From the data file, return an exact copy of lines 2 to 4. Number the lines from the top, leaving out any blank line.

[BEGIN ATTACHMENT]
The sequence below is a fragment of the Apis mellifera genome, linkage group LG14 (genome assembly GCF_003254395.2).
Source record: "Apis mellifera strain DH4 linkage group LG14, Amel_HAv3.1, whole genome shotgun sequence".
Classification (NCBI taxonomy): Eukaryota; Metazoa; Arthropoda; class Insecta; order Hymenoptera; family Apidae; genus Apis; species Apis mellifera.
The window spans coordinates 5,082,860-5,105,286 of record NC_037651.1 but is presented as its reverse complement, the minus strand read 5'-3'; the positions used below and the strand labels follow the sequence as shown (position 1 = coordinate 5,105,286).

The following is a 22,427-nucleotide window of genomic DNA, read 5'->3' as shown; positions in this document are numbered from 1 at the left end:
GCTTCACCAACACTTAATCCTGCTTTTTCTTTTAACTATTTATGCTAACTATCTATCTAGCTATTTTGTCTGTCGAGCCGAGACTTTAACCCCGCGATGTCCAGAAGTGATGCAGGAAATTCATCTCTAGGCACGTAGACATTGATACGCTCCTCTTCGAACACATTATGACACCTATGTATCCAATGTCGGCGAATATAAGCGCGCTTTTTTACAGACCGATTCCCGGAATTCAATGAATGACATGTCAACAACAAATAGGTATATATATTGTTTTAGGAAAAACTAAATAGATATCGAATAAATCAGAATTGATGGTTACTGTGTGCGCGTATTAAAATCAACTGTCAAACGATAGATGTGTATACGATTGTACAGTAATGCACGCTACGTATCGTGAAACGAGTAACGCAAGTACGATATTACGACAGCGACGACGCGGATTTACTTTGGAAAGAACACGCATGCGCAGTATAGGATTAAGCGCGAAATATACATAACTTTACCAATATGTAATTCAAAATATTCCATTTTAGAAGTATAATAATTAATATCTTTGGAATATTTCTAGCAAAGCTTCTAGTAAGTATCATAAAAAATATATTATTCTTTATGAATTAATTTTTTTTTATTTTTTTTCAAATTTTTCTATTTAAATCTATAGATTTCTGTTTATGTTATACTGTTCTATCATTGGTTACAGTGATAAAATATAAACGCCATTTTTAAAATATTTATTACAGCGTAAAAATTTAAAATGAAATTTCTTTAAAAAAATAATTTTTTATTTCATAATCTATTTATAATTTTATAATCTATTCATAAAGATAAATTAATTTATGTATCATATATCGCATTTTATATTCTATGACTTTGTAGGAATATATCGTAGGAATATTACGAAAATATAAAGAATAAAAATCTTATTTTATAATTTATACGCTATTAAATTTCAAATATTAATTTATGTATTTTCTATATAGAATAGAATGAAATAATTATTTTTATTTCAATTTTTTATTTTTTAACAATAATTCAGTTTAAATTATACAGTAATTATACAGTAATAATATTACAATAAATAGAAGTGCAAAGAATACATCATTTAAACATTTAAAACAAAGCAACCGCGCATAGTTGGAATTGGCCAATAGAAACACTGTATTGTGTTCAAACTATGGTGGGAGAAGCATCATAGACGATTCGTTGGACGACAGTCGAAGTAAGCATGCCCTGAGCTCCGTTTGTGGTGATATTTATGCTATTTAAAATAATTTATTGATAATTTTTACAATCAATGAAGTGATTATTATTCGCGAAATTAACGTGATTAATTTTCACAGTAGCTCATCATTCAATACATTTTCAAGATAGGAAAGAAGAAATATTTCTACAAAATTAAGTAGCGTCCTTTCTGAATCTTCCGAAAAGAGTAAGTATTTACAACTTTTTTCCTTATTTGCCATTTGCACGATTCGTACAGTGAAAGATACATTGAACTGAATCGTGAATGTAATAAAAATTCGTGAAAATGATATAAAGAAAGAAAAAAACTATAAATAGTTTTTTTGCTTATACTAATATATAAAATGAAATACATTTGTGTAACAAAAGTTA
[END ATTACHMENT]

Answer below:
Source record: "Apis mellifera strain DH4 linkage group LG14, Amel_HAv3.1, whole genome shotgun sequence".
Classification (NCBI taxonomy): Eukaryota; Metazoa; Arthropoda; class Insecta; order Hymenoptera; family Apidae; genus Apis; species Apis mellifera.
The window spans coordinates 5,082,860-5,105,286 of record NC_037651.1 but is presented as its reverse complement, the minus strand read 5'-3'; the positions used below and the strand labels follow the sequence as shown (position 1 = coordinate 5,105,286).